Mr. Wenc claims that, while he was teaching first grade from 2004 to 2005 and 2007 to 2008, he had difficulty managing the classroom physically and “had trouble with his legs.” Pl.’s Local Rule 56(a)1 Stmt. ¶¶ 37, 40, ECF No. 79-2. The Board contends that it was not aware of these difficulties. Def.’s Local Rule 56(a)2 Stmt. ¶¶ 37, 40, ECF No. 89-1.

         When Mr. Wenc transferred from teaching sixth to first grade in Fall 2007, he told the Board that he was “displeased” with the work and that “the physical nature of the first grade” was not a good fit for him. Def.’s Local Rule 56(a)(1) Stmt. ¶¶ 37-38; Def.’s Ex. H, Letter from Mr. Wenc at 3. In a letter dated June 11, 2008, Mr. Wenc expressed an interest in teaching sixth grade, citing his physical handicap as the reason for the request. Pl.’s Local Rule 56(a)1 Stmt. ¶ 35, ECF No. 79-2; Def.’s Local Rule 56(a)1 Stmt. ¶¶ 39-40; Def.’s Ex. I, E-mail Dated June 11, 2008. The Board did not grant this request, and Mr. Wenc remained a first grade teacher for the following school year. Pl.’s Local Rule 56(a)1 Stmt. ¶ 36, ECF No. 79-2; Def.’s Local Rule 56(a)1 Stmt. ¶ 43.

         During this time, the Board also identified some problems with Mr. Wenc’s performance as a teacher. Mr. Wenc’s performance evaluation from the 2006 to 2007 school year, while he was teaching sixth grade, identifies some deficient areas of his performance. Def.’s Ex. F, Final Evaluation Rep. dated May 17, 2007; see also Def.’s Local Rule 56(a)1 Stmt. ¶¶ 31-33. Despite these comments in his review, the Board granted Mr. Wenc tenure at the end of the year. Def.’s Local Rule 56(a)1 Stmt. ¶ 35. Both sides agree he then received positive performance reviews for the 2007 to 2008 and 2008 to 2009 school years. Pl.’s Local Rule 56(a)1 Stmt. ¶¶ 13-14, ECF No. 79-2.

         During the 2009 to 2010 school year, Mr. Wenc was placed on a “performance plan, ” due to some performance issues at the beginning of the year, that he successfully completed. Def.’s Ex. B, Wenc Dep. 109:25-112:15. The record reveals no performance issues going into the 2010 to 2011 school year. Def.’s Ex. E, Wilson Dep. 52:5-7 (testifying, as Mr. Wenc’s supervisor, that he had no performance issues by the end of the 2009 to 2010 school year).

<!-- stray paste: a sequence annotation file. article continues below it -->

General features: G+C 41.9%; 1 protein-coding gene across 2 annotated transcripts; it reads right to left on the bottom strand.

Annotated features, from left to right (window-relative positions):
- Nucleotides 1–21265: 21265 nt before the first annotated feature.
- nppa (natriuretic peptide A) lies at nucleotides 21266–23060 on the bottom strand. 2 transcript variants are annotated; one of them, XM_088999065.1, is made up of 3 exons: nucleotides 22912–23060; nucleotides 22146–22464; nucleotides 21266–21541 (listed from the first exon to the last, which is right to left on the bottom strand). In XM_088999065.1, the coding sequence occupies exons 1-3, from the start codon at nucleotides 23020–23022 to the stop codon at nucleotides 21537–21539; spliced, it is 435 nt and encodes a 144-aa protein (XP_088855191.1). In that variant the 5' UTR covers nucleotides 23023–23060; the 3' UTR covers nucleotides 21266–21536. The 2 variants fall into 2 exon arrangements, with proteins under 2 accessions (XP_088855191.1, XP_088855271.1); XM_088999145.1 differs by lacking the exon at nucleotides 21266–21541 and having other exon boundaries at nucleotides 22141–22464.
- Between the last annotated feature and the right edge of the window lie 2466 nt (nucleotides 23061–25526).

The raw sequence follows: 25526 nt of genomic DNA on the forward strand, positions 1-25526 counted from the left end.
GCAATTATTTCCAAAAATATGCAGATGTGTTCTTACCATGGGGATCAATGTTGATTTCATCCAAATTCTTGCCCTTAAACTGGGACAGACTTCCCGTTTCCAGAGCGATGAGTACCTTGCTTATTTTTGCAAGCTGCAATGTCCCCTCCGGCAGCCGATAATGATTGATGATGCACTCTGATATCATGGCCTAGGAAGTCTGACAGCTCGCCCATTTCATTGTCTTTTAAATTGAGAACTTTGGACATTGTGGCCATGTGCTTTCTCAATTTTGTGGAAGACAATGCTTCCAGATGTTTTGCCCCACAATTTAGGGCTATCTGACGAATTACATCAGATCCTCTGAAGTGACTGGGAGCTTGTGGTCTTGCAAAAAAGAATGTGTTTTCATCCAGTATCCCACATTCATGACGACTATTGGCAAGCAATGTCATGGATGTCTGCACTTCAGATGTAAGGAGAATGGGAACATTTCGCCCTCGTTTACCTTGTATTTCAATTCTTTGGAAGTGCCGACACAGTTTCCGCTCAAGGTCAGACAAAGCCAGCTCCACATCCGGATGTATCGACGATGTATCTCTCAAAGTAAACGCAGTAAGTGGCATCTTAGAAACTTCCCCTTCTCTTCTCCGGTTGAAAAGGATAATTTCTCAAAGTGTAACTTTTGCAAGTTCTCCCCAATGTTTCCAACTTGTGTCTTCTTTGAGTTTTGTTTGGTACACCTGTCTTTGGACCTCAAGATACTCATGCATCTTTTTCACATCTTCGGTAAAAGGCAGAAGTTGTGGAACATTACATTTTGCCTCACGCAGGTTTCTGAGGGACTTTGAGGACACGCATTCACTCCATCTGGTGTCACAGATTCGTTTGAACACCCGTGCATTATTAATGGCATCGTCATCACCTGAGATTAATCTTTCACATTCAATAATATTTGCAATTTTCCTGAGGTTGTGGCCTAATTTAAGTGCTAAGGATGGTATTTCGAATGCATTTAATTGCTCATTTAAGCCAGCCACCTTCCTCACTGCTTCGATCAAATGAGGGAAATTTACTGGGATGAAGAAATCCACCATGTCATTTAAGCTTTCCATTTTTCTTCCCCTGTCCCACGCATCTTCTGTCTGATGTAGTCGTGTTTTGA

C. Facts Relevant to Mr. Wenc’s Claims[2]

         Mr. Wenc taught first grade for the 2011 to 2012 and 2012 to 2013 school years. In Spring 2010 and Fall 2011, Mr. Wenc’s supervisor, Jaye Wilson, testified that the Board had observed some problems with Mr. Wenc’s performance. Def.’s Ex. E, Wilson Dep. 81:5-82:4. As a result of these issues, the Board placed Mr. Wenc on “Level I” of the performance assistance plan in September 2011. Id; Def.’s Ex. L, E-mail dated Sept. 29, 2011. The Board placed teachers on such plans when they underperformed. Def.’s Local Rule 56(a)1 Stmt¶¶ 4-10.[3] In December 2011, the Board placed him on “Level II” of the performance assistance plan due to continued poor work performance. Def.’s Ex. A, Chery Aff 14 (Mr. Wenc was placed on a “Level II: Assistance Plan” on December 9, 2011); Def.’s Ex. P, Assistance Plan, Notification of Change of Evaluation Status dated Dec. 9, 2011. Level I is designed to promote awareness of performance issues; Level II is designed to ensure that the teacher corrects any issues and meets performance standards. Def.’s Local Rule 56(a)1 Stmt. ¶¶ 10-12. Ms. Wilson testified that she placed Mr. Wenc on these performance assistance plans, because of deficiencies with “classroom management, lesson planning, [and] . . . organizational issues.” Def.’s Ex. E, Wilson Dep. 38:20-39:1, 82:1-4.[4]